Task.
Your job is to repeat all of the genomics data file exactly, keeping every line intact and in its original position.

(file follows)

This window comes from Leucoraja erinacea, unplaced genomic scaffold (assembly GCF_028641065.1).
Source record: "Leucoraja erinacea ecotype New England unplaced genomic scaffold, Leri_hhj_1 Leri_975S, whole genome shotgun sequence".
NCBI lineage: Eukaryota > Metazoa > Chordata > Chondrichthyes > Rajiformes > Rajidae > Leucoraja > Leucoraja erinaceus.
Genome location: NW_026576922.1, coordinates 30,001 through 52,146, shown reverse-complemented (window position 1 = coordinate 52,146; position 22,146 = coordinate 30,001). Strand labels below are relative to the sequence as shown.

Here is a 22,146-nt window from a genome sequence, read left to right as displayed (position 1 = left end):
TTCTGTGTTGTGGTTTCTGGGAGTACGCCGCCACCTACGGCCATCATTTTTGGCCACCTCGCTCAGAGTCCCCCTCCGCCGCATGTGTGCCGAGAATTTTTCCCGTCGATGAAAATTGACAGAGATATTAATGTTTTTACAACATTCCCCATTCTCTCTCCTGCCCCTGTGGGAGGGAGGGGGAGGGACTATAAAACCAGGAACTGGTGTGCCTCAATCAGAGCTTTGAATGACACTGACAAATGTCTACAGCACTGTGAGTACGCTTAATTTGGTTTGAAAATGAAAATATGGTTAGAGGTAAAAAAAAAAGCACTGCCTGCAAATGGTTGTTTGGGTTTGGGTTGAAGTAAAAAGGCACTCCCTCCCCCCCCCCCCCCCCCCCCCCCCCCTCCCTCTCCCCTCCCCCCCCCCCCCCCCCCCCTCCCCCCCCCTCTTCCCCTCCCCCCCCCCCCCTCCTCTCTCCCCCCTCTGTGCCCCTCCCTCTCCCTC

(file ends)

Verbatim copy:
This window comes from Leucoraja erinacea, unplaced genomic scaffold (assembly GCF_028641065.1).
Source record: "Leucoraja erinacea ecotype New England unplaced genomic scaffold, Leri_hhj_1 Leri_975S, whole genome shotgun sequence".
NCBI lineage: Eukaryota > Metazoa > Chordata > Chondrichthyes > Rajiformes > Rajidae > Leucoraja > Leucoraja erinaceus.
Genome location: NW_026576922.1, coordinates 30,001 through 52,146, shown reverse-complemented (window position 1 = coordinate 52,146; position 22,146 = coordinate 30,001). Strand labels below are relative to the sequence as shown.

Here is a 22,146-nt window from a genome sequence, read left to right as displayed (position 1 = left end):
TTCTGTGTTGTGGTTTCTGGGAGTACGCCGCCACCTACGGCCATCATTTTTGGCCACCTCGCTCAGAGTCCCCCTCCGCCGCATGTGTGCCGAGAATTTTTCCCGTCGATGAAAATTGACAGAGATATTAATGTTTTTACAACATTCCCCATTCTCTCTCCTGCCCCTGTGGGAGGGAGGGGGAGGGACTATAAAACCAGGAACTGGTGTGCCTCAATCAGAGCTTTGAATGACACTGACAAATGTCTACAGCACTGTGAGTACGCTTAATTTGGTTTGAAAATGAAAATATGGTTAGAGGTAAAAAAAAAAGCACTGCCTGCAAATGGTTGTTTGGGTTTGGGTTGAAGTAAAAAGGCACTCCCTCCCCCCCCCCCCCCCCCCCCCCCCCCTCCCTCTCCCCTCCCCCCCCCCCCCCCCCCCCTCCCCCCCCCTCTTCCCCTCCCCCCCCCCCCCTCCTCTCTCCCCCCTCTGTGCCCCTCCCTCTCCCTC